How does Torque, power, and specific fuel consumption change with AFR? And why is it so?
I found graphs relating these in books as well as websites but I couldn't find any good explanations.I have attached an Image I found on the internet.
Motor Vehicle Maintenance & Repair Stack Exchange is a question and answer site for mechanics and DIY enthusiast owners of cars, trucks, and motorcycles. It only takes a minute to sign up.Sign up to join this community
The graph tells you how it is, i'll tell you why it is so.
The reason why a leaner AFR (than stoich) is more efficient, is that it burns hotter.(but slower) It is so in every combustion. Compare it to a campfire, it will burn hotter when you start blowing in it. There's an excess of air, so the fuel won't have any problem combusting, if that excess is not too big.
A hotter combustion has two upsides:
But why is a richer ratio better for more torque? (and thus more power)
That's because rich AFR's burn faster.(until a certain richness) That means pressure is made quicker after TDC. And so more torque is made. And torque times rpm is power. With leaner ratio's that pressure occurs later, which doesn't enable the engine to make as much power. Rich ratio's also mean more fuel can be used with the same air. That means more heat can be generated. NB: heat is different from temperature.
Also, because richer mixtures burn cooler, they're kinder on the engine and so enable it to make more power without things getting destroyed or melted.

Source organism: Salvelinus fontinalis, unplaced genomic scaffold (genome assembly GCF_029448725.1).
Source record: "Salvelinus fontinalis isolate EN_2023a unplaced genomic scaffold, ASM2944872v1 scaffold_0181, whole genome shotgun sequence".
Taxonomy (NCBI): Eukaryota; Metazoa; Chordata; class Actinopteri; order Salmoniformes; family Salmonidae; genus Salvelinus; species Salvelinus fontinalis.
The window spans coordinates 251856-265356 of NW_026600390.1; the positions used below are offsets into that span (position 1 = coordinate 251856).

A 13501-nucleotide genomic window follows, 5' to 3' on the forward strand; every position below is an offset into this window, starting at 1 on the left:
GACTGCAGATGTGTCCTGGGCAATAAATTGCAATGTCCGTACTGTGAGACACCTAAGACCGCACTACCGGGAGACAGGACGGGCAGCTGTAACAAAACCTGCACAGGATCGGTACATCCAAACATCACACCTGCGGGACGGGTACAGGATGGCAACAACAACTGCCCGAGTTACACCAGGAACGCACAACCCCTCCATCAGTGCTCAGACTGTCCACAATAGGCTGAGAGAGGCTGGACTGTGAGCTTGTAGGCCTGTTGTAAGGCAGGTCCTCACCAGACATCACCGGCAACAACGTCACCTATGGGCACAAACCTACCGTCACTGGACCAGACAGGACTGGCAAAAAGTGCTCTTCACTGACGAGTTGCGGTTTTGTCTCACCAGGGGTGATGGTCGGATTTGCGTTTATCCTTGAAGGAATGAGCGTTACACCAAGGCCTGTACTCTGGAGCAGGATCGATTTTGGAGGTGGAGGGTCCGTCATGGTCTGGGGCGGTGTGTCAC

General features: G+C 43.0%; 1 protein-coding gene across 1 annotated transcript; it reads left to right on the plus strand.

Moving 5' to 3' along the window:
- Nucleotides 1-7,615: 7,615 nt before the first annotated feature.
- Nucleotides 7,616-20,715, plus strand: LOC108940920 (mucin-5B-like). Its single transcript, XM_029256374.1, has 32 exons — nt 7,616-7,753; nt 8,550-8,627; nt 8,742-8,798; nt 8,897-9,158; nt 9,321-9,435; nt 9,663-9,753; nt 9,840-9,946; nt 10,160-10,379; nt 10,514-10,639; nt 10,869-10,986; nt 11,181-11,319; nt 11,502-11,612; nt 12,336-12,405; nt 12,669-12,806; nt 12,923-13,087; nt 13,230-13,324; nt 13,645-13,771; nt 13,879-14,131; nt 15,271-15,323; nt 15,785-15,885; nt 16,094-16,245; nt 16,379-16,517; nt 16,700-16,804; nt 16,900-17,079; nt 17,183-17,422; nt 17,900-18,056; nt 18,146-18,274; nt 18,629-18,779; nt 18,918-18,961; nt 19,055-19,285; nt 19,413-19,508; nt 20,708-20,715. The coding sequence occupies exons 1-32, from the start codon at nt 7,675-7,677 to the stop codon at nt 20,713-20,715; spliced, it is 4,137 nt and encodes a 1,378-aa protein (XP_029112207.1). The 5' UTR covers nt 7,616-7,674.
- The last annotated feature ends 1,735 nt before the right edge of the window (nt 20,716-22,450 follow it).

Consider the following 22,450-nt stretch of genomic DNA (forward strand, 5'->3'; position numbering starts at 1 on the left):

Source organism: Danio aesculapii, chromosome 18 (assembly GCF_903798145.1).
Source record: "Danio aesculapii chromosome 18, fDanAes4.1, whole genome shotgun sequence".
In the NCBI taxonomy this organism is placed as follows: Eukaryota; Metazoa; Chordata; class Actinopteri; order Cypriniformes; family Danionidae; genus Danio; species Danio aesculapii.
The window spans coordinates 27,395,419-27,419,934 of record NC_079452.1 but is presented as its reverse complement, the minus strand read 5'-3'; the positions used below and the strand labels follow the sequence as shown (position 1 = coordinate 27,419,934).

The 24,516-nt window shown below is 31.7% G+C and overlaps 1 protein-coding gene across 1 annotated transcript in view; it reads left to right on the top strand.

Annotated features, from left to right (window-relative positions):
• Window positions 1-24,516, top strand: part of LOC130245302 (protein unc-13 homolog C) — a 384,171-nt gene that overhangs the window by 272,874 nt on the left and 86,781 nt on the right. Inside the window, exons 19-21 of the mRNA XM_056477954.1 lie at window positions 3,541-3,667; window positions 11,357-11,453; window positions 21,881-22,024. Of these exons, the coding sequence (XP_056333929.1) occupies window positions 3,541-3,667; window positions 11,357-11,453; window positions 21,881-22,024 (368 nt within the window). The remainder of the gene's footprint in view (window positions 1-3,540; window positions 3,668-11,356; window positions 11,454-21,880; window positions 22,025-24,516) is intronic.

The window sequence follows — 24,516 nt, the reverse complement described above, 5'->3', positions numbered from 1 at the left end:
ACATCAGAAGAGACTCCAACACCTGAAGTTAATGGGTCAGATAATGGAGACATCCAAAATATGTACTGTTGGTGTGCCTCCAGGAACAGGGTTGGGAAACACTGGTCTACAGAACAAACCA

The downside is that it isn't proportional, so you need proportionally more fuel to get more power. That's why leaner ratio's are more efficient. Specific fuel consumption says something about the power made per fuel flowrate. That's essentially the same as how much energy is extracted from a certain quantity of fuel.
There's more to it, but this covers the basics and should answer all your questions. If you leave a comment about it, I can send you a PDF that explains all there is to know about the combustion process in engines if you want. Dont forget to mark the answer to your question ;)
That graph tells you all of it:
highest NOx at best economy :)
highest CO at best power,
CO just about lowest at target A/F range...
Some references that you may find useful are:
Judge, High Speed Internal Combustion Engines https://archive.org/details/cu31924003632191
Both will help "round out" what you need to know.
Also see the diagram in the answer here: